Learn all about anisometropia and its correction. The name is from four Greek components: an, “not,” iso, “same,” metr, “measure,” ops “eye”. Literally, the measure of vision is not equal. The refractive power of the two eyes is different. The opposite of anisometropia is isometropia. In isometropia, the refractive power is equal in both eyes.
Another potential outcome from anisometropia is amblyopia (lazy eye), which can occur if one eye has blurred vision for some time and becomes permanently weaker. If there is a difference of dioptric power between the 2 eyes, the images that reach the brain will be different (a clearer image from the eye with lower diopter and a more blurred image from the eye with higher diopter). The overlapping of these unequal or overlapping images in the brain creates discomfort, so that the brain suppresses the blurry image (or ignores it) developing amblyopia (the higher diopter eye becomes lazy).
Being that anisometropia means the refractive power is different in each eye, it can mean being farsighted in the right eye and nearsighted in the left; or vice versa. It is common for people with this condition to also have aniseikonia, which causes each eye of a person to see the same objects in different sizes. LASIK surgery can be performed to correct both conditions.
Sometimes anisometropia can be present at birth, although frequently it won’t become apparent until later in life. It has been estimated that around six percent of all children aged between six and eighteen suffer from this visual condition. Several studies have found that anisometropia occurs more frequently and tends to be more severe for persons with high ametropia, and that this is particularly true for myopes.
Anisometropia follows a U-shape distribution according to age: it is frequent in infants aged only a few weeks, is rarer in young children, comparatively more frequent in teenagers and young adults, and more prevalent after presbyopia sets in, progressively increasing into old age.
What is Anisometropia?
Anisometropia means that the two eyes have a different refractive power, so there is unequal focus between the two eyes. Anisometropia is a serious concern in newborns and young children because it can lead to amblyopia. With a major degree of anisometropia, the brain cannot reconcile the difference in images coming from the two eyes. It develops a preference for the image coming from one eye and suppresses the image from the other eye and, in time, the brain loses the ability to “see” the image from the suppressed eye.
Anisometropia Symptoms include;
· Eye strain
· Sensitivity to light
· Complexity in reading
· Sheer tiredness
· Their depth perception is impaired
Even people who have normal vision can have up to 5% difference in the refractive power of each eye. However, those with a 5–20% difference will experience uneven vision (anisometropia). There are many different reasons why a person can have anisometropia, which can include:
· An uneven growth in both eyes
· During cataract surgery there is a miscalculation of lens power
· Inborn defects in the eye
Anisometropia can be corrected by:
· Lasek are two similar refractive laser techniques using both an Excimer Laser. They are based on the property of the corneal epithelium (the first layer of the cornea) to regenerate naturally after being partially removed. Subsequently, the cornea is reshaped by the laser, thus obtaining the correction of the diopters.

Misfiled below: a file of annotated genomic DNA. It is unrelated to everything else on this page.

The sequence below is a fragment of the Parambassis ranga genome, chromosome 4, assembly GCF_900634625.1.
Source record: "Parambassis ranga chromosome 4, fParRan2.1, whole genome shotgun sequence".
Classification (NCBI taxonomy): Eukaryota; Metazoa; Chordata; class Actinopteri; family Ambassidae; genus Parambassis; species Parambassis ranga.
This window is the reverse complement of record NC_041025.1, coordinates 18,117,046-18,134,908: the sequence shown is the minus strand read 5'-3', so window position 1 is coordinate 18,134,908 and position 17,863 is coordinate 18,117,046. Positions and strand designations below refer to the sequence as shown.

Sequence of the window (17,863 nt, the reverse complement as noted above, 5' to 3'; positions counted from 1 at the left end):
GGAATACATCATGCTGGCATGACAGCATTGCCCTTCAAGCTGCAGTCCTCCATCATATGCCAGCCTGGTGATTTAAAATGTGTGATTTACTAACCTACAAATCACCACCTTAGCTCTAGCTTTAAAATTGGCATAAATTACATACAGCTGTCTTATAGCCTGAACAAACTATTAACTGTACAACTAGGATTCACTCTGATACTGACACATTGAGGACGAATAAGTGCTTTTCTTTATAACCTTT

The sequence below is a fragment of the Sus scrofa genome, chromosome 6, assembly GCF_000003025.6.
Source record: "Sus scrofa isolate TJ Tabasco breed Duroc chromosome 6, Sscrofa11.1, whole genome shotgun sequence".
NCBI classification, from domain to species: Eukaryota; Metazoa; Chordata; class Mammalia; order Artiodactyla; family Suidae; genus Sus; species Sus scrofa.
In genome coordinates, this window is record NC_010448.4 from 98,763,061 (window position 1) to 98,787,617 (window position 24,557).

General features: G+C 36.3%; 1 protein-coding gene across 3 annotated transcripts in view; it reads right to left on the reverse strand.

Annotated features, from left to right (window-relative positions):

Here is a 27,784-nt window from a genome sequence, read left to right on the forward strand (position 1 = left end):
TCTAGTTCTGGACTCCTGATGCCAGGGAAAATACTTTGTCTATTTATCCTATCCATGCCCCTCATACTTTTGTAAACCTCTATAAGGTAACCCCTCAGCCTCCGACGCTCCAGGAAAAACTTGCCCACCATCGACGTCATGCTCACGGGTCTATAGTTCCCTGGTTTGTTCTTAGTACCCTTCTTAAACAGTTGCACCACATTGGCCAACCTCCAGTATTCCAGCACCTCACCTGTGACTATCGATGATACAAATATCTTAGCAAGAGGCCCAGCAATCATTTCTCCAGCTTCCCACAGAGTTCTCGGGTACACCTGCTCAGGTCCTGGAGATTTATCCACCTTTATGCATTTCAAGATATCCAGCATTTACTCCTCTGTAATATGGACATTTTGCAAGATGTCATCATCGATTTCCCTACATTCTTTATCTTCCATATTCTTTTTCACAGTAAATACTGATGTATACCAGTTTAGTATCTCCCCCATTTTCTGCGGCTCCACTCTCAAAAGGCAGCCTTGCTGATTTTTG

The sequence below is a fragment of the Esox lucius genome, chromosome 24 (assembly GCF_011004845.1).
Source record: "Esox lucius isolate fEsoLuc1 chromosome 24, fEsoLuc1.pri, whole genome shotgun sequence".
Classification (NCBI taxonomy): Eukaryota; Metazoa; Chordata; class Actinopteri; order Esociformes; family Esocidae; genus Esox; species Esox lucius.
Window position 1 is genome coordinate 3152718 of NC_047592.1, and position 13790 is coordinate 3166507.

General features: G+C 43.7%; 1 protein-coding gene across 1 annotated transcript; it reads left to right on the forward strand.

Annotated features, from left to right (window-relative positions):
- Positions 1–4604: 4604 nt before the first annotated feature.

· Femto Lasik is a modern refractive laser technique which requires two types of laser: the Femtosecond laser and the Excimer. The diopters reduction laser surgeries are a quick treatment, customized, silent, odorless independent of the environment, with an accuracy of less than one micron, by following the corneal curvature.
· Relex smile, it’s a new minimally invasive refractive procedure, which represents the third generation of laser refractive surgery. The great innovation consists of performing the surgery without a flap and without removing of the corneal epithelium. In one single step, the femtosecond laser creates a refractive lenticule and a thin tunnel in the corneal structure through which the lenticule is extracted.
· Refractive lens exchange, it is a surgical technique similar to cataract surgery where the lens inside the eye, also called crystalline lens, is replaced with a multifocal artiﬁcial lens with a diopter adjusted to the parameters of the respective eye. Therefore, after the surgery, the patient no longer needs glasses. After implantation, the artiﬁcial lens remains functional for the rest of the patient’s life.
There are three different types of anisometropia which include:
· Simple anisometropia. This is when one eye is affected while the other eye has no refractive error (or spectacle prescription): The affected eye can either be hyperopic (long-sighted) or myopic (short-sighted).
· Compound anisometropia: This is when both eyes are myopic (short-sighted), although there will be a significant difference in their refractive errors (or spectacle prescriptions). This causes one eye to see a more blurred image than the other.
· Mixed anisometropia: This is when both eyes have appreciable refractive errors, with one eye myopic and the other hyperopic.
Anisometropia can be mild needing only a small difference in the Rx for each eye, or be extremely different with one ye being extremely hyperopic and the other being extremely myopic.
Glasses can hold a strong plus Rx for the hyperopic eye and a strong minus for the myopic eye to accommodate the vision. However, if there is an extreme difference it can cause a problem with double vision occurring. Glasses tend to not work as well as contact lenses for this condition, but not all people can tolerate contacts so they cannot wear them. For small children glasses or contact lenses are not the answer, they cannot always wear either. LASIK surgery can correct the refractive power in each eye by making it equal.